Greece pay the price for toothless attack

Reuters

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 Costa Rica's Keilor Navas (front) makes a save in front of teammate Giancarlo Gonzalez (3) and Greece's Konstantinos Mitroglou during their 2014 World Cup round of 16 game at the Pernambuco arena in Recife June 29, 2014. Photo credit: Reuters Costa Rica's Keilor Navas (front) makes a save in front of teammate Giancarlo Gonzalez (3) and Greece's Konstantinos Mitroglou during their 2014 World Cup round of 16 game at the Pernambuco arena in Recife June 29, 2014. Photo credit: Reuters
Greece's World Cup exit in the round of 16 on Sunday came as no real surprise after they again struggled for goals in a major international tournament, netting only three time in four games.
Greece's 1-1 draw with exciting Costa Rica, who advanced after a 5-3 penalty shootout win, came after a last-gasp 2-1 win over Ivory Coast following a 3-0 opening defeat by Colombia and a goalless draw against Japan.
It was as if the game of football avenged Greece's long-disliked defensive tactics, with Costa Rica taking a page out of their opponents book and punishing them.
Greece had twice before qualified for a World Cup but managed just two goals in their previous six matches in 1994 and 2010.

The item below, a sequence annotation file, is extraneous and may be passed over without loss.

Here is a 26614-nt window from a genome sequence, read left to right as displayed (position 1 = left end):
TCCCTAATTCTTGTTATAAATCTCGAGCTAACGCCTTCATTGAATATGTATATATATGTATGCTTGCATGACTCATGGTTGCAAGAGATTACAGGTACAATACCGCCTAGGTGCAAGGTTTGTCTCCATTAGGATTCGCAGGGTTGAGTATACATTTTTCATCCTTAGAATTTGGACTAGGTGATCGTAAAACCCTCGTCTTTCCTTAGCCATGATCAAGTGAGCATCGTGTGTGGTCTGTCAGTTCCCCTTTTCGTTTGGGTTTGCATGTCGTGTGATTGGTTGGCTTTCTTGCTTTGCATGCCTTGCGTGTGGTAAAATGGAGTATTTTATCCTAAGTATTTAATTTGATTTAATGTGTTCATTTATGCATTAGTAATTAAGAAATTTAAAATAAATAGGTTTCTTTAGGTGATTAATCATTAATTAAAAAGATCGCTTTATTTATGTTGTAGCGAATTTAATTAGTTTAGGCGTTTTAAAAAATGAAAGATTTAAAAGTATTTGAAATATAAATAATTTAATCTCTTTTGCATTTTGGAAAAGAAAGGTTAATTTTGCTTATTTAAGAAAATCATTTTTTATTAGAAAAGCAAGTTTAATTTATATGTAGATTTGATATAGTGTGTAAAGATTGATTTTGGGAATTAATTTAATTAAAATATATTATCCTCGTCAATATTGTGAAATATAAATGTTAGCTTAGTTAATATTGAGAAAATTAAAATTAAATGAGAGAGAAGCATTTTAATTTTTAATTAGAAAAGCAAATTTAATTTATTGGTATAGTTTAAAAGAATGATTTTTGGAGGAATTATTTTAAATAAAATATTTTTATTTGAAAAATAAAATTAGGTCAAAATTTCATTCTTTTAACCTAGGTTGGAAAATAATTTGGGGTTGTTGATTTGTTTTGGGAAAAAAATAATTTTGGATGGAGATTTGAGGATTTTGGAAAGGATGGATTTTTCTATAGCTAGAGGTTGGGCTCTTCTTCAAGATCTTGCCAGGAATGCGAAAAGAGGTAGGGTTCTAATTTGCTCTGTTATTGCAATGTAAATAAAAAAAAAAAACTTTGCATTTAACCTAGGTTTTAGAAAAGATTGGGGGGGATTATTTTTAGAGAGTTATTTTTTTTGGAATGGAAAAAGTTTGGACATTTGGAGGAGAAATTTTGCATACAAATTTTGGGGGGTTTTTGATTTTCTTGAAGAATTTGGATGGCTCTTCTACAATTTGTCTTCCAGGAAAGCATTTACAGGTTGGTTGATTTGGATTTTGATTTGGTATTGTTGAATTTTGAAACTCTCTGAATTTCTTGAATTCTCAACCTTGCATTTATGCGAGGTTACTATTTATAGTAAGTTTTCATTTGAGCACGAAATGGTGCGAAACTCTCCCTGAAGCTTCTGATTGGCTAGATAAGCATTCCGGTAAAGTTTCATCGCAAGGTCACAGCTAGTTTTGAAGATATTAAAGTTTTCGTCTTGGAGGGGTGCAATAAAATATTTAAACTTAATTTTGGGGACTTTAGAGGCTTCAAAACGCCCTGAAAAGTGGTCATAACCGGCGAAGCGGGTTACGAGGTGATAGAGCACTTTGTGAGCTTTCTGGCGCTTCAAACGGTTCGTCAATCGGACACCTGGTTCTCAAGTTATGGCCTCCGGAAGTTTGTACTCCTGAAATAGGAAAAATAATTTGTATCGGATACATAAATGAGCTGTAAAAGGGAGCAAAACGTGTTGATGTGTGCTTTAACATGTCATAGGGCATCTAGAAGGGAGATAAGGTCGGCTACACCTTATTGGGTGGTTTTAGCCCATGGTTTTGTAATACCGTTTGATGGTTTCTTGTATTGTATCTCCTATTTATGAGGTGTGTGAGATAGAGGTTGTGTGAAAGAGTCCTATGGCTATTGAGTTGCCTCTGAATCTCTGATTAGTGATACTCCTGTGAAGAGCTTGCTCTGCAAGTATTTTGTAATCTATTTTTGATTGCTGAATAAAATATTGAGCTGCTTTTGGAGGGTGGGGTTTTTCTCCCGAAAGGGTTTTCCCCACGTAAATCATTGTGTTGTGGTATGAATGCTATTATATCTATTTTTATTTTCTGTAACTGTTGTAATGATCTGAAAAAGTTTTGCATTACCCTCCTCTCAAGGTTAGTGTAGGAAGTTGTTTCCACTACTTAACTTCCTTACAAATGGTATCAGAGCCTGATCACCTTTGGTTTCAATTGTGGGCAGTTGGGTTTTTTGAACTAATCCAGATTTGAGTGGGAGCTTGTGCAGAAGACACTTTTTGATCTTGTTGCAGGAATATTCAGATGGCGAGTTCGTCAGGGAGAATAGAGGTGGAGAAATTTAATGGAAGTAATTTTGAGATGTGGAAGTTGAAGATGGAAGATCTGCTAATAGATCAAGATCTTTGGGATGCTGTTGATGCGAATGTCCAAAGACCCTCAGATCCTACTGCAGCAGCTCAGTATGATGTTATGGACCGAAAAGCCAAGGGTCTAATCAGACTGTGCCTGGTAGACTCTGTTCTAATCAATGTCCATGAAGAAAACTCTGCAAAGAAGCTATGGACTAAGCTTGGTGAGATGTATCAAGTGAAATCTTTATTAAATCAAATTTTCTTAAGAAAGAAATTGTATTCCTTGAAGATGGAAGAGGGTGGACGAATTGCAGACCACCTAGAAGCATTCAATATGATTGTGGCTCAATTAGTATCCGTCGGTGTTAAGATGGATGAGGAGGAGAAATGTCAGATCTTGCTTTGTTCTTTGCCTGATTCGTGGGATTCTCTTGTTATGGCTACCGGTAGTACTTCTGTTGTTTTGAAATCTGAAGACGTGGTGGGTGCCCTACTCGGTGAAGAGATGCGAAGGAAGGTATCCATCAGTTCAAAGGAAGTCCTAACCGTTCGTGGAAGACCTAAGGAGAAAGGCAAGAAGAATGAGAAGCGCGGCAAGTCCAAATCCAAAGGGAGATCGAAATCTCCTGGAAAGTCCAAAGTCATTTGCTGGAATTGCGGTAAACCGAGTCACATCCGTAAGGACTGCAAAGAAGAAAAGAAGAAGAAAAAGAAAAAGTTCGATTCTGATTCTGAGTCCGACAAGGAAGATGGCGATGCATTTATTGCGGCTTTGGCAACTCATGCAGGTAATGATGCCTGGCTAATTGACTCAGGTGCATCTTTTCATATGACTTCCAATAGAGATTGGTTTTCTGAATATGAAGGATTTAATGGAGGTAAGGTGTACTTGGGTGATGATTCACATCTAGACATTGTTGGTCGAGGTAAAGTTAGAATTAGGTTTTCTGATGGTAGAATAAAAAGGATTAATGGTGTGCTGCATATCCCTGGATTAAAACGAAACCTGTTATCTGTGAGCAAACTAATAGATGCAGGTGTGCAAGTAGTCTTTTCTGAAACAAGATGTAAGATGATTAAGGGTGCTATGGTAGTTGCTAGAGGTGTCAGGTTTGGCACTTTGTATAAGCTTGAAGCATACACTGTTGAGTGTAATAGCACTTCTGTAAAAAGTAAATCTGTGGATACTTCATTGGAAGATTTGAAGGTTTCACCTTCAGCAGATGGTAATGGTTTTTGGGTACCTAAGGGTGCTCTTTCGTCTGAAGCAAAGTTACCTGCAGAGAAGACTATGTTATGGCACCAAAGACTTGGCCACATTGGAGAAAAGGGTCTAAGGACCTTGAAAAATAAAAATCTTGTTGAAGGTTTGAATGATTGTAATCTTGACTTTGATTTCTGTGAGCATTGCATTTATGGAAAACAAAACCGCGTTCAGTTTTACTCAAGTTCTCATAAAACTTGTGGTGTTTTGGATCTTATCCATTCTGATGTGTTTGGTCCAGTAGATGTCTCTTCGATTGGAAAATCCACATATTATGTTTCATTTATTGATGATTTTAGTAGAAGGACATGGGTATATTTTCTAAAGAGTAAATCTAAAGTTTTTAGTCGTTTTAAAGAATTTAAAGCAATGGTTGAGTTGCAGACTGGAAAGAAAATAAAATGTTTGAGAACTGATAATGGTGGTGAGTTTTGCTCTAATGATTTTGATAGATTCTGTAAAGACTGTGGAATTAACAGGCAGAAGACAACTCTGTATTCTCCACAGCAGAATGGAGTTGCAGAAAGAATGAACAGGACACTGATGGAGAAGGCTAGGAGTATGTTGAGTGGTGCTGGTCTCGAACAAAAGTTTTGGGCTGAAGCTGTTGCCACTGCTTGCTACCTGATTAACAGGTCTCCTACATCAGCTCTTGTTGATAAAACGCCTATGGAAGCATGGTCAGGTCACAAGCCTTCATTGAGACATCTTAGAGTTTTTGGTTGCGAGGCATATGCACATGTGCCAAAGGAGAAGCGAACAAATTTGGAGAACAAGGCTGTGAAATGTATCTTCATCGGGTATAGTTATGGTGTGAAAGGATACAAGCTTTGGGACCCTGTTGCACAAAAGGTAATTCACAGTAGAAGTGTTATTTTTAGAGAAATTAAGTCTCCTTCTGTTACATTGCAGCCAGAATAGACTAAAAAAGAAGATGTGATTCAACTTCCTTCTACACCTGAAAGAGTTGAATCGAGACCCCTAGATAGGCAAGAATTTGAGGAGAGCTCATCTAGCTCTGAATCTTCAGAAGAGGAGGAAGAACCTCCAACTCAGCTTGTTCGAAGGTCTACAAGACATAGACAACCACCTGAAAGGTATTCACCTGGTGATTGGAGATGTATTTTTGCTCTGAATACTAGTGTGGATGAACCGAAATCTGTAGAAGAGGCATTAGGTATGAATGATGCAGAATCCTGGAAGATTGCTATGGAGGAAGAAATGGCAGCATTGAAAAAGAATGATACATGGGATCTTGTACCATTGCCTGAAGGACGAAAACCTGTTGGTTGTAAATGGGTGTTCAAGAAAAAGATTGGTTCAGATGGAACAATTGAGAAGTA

This time they scored three in four games with none of the goals coming from a striker in open play.
The 3-0 opening loss to Colombia put them on the back foot from the start with key striker Kostas Mitroglou nursing a nagging knee injury and coming on only as a substitute.
Mitroglou, Greece's most expensive export when he joined Fulham for 15 million euros ($20.4 million) at the start of the year, ended up playing no significant role in Brazil.
He was ruled fit for their second game against Japan but a knock to his lower back left the Greeks without their forward late in the first half and he missed the third game.
To make matters worse captain Kostas Katsouranis was sent off just before halftime with a second yellow card, leaving the Greeks, European champions in 2004, desperately battling to keep the Japanese from scoring.
With the pair missing the decisive game against Ivory Coast, they always had a mountain to climb. A stoppage-time penalty by Giorgos Samaras surprisingly took them past the Africans into the knockout stage for the first time but goals remained a rarity.
They needed another stoppage-time goal, this time by defender Sokratis Papastathopoulos, to level against Costa Rica but their inability to score was never more evident than against a team that was down to 10 men from the 66th minute.
That Greece could defend was something well known before the tournament after they conceded a mere four goals in 10 World Cup qualifiers.
But having managed to score only 12 goals in those qualifiers, it was the attack that was always going to be their weak point.
Things looked up for coach Fernando Santos' team when they booked their spot in the tournament with a 4-2 playoff win against Romania but they could never replicate that kind of attacking form in Brazil.
Despite a spirited 10-man performance to hang on for a goalless draw against Japan and keep their qualification hopes alive going into the last group game, their lack of goals ultimately caught up with them against Costa Rica.
Greece ended their most successful World Cup run with the lowest scoring tally of any team that advanced to the round of 16.

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